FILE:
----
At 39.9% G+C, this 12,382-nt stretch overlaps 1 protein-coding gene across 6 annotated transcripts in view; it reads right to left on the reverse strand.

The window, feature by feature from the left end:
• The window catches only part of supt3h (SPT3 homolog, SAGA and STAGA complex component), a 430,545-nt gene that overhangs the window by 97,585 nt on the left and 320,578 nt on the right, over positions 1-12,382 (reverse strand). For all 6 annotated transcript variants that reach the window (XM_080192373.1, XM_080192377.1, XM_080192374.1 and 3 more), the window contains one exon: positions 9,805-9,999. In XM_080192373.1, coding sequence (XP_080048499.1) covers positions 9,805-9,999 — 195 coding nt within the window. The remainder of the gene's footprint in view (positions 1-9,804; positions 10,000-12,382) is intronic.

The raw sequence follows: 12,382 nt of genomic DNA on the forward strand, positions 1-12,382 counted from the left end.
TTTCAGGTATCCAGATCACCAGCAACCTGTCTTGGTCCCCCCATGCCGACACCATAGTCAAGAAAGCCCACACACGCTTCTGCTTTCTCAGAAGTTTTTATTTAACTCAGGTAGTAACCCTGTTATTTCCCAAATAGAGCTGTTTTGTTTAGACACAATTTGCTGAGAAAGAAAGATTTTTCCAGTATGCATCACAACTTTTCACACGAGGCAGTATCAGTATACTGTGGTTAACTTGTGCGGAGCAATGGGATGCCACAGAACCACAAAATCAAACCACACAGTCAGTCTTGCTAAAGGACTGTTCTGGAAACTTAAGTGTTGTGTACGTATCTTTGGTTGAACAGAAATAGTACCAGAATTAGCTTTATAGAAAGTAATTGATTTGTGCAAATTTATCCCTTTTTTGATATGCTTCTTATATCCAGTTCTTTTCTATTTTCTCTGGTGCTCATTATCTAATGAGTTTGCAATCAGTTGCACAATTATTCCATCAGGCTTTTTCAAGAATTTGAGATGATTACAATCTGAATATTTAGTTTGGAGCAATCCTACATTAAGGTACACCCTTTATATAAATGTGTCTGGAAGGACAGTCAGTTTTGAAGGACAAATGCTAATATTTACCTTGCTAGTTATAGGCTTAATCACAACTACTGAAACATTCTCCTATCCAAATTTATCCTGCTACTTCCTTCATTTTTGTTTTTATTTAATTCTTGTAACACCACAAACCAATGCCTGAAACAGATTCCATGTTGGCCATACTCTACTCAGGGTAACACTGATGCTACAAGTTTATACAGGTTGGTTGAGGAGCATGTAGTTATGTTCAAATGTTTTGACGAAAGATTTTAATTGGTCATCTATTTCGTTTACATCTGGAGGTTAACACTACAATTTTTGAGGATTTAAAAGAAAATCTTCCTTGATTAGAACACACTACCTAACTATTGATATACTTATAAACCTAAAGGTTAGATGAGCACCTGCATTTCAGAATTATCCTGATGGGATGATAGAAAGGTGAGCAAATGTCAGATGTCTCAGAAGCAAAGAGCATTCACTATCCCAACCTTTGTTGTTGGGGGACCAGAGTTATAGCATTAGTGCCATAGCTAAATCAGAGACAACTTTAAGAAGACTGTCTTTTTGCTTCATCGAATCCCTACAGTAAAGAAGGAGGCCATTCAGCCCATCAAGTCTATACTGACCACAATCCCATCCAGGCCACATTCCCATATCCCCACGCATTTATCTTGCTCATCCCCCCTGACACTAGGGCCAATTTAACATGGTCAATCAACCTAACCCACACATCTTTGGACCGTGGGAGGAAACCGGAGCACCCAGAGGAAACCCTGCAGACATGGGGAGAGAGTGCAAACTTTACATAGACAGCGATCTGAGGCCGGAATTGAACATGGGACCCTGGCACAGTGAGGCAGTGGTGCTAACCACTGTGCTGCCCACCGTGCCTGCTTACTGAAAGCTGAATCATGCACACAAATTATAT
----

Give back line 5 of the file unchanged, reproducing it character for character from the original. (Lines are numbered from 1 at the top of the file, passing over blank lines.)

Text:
TTTCAGGTATCCAGATCACCAGCAACCTGTCTTGGTCCCCCCATGCCGACACCATAGTCAAGAAAGCCCACACACGCTTCTGCTTTCTCAGAAGTTTTTATTTAACTCAGGTAGTAACCCTGTTATTTCCCAAATAGAGCTGTTTTGTTTAGACACAATTTGCTGAGAAAGAAAGATTTTTCCAGTATGCATCACAACTTTTCACACGAGGCAGTATCAGTATACTGTGGTTAACTTGTGCGGAGCAATGGGATGCCACAGAACCACAAAATCAAACCACACAGTCAGTCTTGCTAAAGGACTGTTCTGGAAACTTAAGTGTTGTGTACGTATCTTTGGTTGAACAGAAATAGTACCAGAATTAGCTTTATAGAAAGTAATTGATTTGTGCAAATTTATCCCTTTTTTGATATGCTTCTTATATCCAGTTCTTTTCTATTTTCTCTGGTGCTCATTATCTAATGAGTTTGCAATCAGTTGCACAATTATTCCATCAGGCTTTTTCAAGAATTTGAGATGATTACAATCTGAATATTTAGTTTGGAGCAATCCTACATTAAGGTACACCCTTTATATAAATGTGTCTGGAAGGACAGTCAGTTTTGAAGGACAAATGCTAATATTTACCTTGCTAGTTATAGGCTTAATCACAACTACTGAAACATTCTCCTATCCAAATTTATCCTGCTACTTCCTTCATTTTTGTTTTTATTTAATTCTTGTAACACCACAAACCAATGCCTGAAACAGATTCCATGTTGGCCATACTCTACTCAGGGTAACACTGATGCTACAAGTTTATACAGGTTGGTTGAGGAGCATGTAGTTATGTTCAAATGTTTTGACGAAAGATTTTAATTGGTCATCTATTTCGTTTACATCTGGAGGTTAACACTACAATTTTTGAGGATTTAAAAGAAAATCTTCCTTGATTAGAACACACTACCTAACTATTGATATACTTATAAACCTAAAGGTTAGATGAGCACCTGCATTTCAGAATTATCCTGATGGGATGATAGAAAGGTGAGCAAATGTCAGATGTCTCAGAAGCAAAGAGCATTCACTATCCCAACCTTTGTTGTTGGGGGACCAGAGTTATAGCATTAGTGCCATAGCTAAATCAGAGACAACTTTAAGAAGACTGTCTTTTTGCTTCATCGAATCCCTACAGTAAAGAAGGAGGCCATTCAGCCCATCAAGTCTATACTGACCACAATCCCATCCAGGCCACATTCCCATATCCCCACGCATTTATCTTGCTCATCCCCCCTGACACTAGGGCCAATTTAACATGGTCAATCAACCTAACCCACACATCTTTGGACCGTGGGAGGAAACCGGAGCACCCAGAGGAAACCCTGCAGACATGGGGAGAGAGTGCAAACTTTACATAGACAGCGATCTGAGGCCGGAATTGAACATGGGACCCTGGCACAGTGAGGCAGTGGTGCTAACCACTGTGCTGCCCACCGTGCCTGCTTACTGAAAGCTGAATCATGCACACAAATTATAT